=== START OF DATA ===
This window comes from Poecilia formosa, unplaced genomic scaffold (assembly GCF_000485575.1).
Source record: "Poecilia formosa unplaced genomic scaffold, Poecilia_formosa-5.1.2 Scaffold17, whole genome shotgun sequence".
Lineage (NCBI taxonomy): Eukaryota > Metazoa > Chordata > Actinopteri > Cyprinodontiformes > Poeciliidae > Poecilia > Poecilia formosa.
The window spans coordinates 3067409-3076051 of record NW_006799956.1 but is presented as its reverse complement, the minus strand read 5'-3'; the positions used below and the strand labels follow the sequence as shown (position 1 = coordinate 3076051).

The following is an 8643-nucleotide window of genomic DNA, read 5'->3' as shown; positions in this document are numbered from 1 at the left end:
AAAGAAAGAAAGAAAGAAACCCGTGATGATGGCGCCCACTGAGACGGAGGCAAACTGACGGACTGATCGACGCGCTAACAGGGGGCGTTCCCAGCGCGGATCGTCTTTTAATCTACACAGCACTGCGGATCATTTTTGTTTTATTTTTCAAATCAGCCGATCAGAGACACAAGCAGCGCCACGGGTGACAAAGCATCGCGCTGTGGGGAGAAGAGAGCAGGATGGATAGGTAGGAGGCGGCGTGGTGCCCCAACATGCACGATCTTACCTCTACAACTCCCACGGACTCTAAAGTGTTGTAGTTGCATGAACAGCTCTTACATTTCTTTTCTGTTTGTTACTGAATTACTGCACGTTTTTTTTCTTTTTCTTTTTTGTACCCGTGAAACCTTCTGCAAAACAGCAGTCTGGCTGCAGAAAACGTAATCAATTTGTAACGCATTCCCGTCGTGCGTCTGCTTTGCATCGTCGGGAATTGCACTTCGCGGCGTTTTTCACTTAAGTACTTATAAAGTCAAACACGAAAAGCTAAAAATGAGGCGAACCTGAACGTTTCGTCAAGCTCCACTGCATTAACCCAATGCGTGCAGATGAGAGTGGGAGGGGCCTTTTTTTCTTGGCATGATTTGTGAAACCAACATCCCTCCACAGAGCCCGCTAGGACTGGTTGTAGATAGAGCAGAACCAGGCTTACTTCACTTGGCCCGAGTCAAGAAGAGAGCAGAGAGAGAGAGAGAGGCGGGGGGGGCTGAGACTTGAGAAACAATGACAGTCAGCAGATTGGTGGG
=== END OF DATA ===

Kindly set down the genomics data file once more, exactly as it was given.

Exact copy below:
This window comes from Poecilia formosa, unplaced genomic scaffold (assembly GCF_000485575.1).
Source record: "Poecilia formosa unplaced genomic scaffold, Poecilia_formosa-5.1.2 Scaffold17, whole genome shotgun sequence".
Lineage (NCBI taxonomy): Eukaryota > Metazoa > Chordata > Actinopteri > Cyprinodontiformes > Poeciliidae > Poecilia > Poecilia formosa.
The window spans coordinates 3067409-3076051 of record NW_006799956.1 but is presented as its reverse complement, the minus strand read 5'-3'; the positions used below and the strand labels follow the sequence as shown (position 1 = coordinate 3076051).

The following is an 8643-nucleotide window of genomic DNA, read 5'->3' as shown; positions in this document are numbered from 1 at the left end:
AAAGAAAGAAAGAAAGAAACCCGTGATGATGGCGCCCACTGAGACGGAGGCAAACTGACGGACTGATCGACGCGCTAACAGGGGGCGTTCCCAGCGCGGATCGTCTTTTAATCTACACAGCACTGCGGATCATTTTTGTTTTATTTTTCAAATCAGCCGATCAGAGACACAAGCAGCGCCACGGGTGACAAAGCATCGCGCTGTGGGGAGAAGAGAGCAGGATGGATAGGTAGGAGGCGGCGTGGTGCCCCAACATGCACGATCTTACCTCTACAACTCCCACGGACTCTAAAGTGTTGTAGTTGCATGAACAGCTCTTACATTTCTTTTCTGTTTGTTACTGAATTACTGCACGTTTTTTTTCTTTTTCTTTTTTGTACCCGTGAAACCTTCTGCAAAACAGCAGTCTGGCTGCAGAAAACGTAATCAATTTGTAACGCATTCCCGTCGTGCGTCTGCTTTGCATCGTCGGGAATTGCACTTCGCGGCGTTTTTCACTTAAGTACTTATAAAGTCAAACACGAAAAGCTAAAAATGAGGCGAACCTGAACGTTTCGTCAAGCTCCACTGCATTAACCCAATGCGTGCAGATGAGAGTGGGAGGGGCCTTTTTTTCTTGGCATGATTTGTGAAACCAACATCCCTCCACAGAGCCCGCTAGGACTGGTTGTAGATAGAGCAGAACCAGGCTTACTTCACTTGGCCCGAGTCAAGAAGAGAGCAGAGAGAGAGAGAGAGGCGGGGGGGGCTGAGACTTGAGAAACAATGACAGTCAGCAGATTGGTGGG